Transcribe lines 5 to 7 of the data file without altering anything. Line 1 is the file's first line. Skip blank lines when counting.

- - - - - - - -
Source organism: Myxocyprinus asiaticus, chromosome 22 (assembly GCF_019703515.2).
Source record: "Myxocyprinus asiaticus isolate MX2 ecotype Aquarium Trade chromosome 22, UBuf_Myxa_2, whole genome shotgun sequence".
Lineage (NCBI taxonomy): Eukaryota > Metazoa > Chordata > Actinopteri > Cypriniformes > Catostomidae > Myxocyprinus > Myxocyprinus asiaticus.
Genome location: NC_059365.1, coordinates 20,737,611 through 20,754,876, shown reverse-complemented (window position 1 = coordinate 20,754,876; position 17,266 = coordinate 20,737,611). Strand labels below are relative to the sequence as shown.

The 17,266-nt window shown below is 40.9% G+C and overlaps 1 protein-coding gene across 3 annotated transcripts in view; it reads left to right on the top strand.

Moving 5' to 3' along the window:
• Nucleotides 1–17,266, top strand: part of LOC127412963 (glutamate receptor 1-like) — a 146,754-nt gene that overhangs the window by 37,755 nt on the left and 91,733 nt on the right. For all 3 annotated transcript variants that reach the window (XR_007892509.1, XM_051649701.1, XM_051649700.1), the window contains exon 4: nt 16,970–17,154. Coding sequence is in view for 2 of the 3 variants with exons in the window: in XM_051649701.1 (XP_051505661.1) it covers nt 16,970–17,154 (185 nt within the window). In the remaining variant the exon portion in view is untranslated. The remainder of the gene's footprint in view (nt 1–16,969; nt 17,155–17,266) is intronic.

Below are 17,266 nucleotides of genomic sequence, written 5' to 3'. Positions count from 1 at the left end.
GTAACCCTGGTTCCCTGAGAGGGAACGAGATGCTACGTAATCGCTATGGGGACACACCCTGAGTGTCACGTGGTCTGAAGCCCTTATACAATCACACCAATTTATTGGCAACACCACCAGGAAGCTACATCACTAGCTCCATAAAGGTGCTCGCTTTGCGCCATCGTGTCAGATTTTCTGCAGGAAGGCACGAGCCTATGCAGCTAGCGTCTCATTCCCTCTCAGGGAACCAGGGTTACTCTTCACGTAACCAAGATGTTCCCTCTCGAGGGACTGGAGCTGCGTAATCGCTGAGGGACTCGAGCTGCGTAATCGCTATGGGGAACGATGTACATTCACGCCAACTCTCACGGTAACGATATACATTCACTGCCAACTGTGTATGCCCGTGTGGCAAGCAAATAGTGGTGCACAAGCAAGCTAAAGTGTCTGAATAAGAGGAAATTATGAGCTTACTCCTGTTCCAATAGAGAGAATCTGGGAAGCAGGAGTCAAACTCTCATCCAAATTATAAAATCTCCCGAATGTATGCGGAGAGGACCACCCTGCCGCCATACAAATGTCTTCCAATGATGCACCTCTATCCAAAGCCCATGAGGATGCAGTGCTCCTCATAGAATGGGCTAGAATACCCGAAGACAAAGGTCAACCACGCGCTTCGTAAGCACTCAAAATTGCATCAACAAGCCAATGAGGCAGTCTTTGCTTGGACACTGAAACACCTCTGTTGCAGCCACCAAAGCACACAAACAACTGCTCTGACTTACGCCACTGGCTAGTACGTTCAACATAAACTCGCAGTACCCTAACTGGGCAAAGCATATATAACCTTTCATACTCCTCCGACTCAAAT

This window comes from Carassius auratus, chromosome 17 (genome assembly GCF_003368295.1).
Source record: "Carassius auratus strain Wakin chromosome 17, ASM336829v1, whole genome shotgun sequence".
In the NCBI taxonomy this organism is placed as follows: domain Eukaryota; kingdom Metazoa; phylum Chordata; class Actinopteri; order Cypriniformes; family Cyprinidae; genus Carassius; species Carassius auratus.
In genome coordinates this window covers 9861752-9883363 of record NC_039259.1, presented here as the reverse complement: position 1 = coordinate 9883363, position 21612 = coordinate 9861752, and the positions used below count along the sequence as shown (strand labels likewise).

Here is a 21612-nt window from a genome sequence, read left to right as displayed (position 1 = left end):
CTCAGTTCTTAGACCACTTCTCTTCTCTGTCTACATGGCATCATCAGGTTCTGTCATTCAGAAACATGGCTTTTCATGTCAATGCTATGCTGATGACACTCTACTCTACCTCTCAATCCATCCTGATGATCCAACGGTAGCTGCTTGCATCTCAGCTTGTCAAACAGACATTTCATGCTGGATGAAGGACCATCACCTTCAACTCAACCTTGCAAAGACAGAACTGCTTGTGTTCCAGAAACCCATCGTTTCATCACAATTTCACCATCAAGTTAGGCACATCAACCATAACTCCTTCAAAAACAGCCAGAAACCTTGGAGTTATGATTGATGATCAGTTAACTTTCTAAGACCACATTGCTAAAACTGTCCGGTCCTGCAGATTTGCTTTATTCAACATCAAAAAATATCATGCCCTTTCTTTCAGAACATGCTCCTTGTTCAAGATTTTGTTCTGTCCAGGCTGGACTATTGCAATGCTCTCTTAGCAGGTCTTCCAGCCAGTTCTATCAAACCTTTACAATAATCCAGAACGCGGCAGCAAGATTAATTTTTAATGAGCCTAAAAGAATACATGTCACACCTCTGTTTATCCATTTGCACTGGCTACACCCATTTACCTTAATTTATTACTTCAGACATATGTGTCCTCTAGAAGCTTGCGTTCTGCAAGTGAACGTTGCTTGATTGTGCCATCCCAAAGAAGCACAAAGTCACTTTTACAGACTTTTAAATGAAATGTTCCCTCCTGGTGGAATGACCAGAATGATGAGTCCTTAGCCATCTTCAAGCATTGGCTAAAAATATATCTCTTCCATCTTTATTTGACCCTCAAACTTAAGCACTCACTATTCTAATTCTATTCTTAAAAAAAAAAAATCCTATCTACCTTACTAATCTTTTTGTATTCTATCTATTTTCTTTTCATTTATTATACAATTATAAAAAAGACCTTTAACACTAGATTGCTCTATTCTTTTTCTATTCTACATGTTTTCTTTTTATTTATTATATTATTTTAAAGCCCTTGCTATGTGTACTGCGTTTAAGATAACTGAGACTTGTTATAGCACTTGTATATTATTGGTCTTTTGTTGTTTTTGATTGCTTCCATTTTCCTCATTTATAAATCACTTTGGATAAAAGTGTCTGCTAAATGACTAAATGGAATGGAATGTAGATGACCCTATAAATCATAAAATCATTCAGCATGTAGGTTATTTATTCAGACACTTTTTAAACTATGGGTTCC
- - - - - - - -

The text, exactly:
The 17,266-nt window shown below is 40.9% G+C and overlaps 1 protein-coding gene across 3 annotated transcripts in view; it reads left to right on the top strand.

Moving 5' to 3' along the window:
• Nucleotides 1–17,266, top strand: part of LOC127412963 (glutamate receptor 1-like) — a 146,754-nt gene that overhangs the window by 37,755 nt on the left and 91,733 nt on the right. For all 3 annotated transcript variants that reach the window (XR_007892509.1, XM_051649701.1, XM_051649700.1), the window contains exon 4: nt 16,970–17,154. Coding sequence is in view for 2 of the 3 variants with exons in the window: in XM_051649701.1 (XP_051505661.1) it covers nt 16,970–17,154 (185 nt within the window). In the remaining variant the exon portion in view is untranslated. The remainder of the gene's footprint in view (nt 1–16,969; nt 17,155–17,266) is intronic.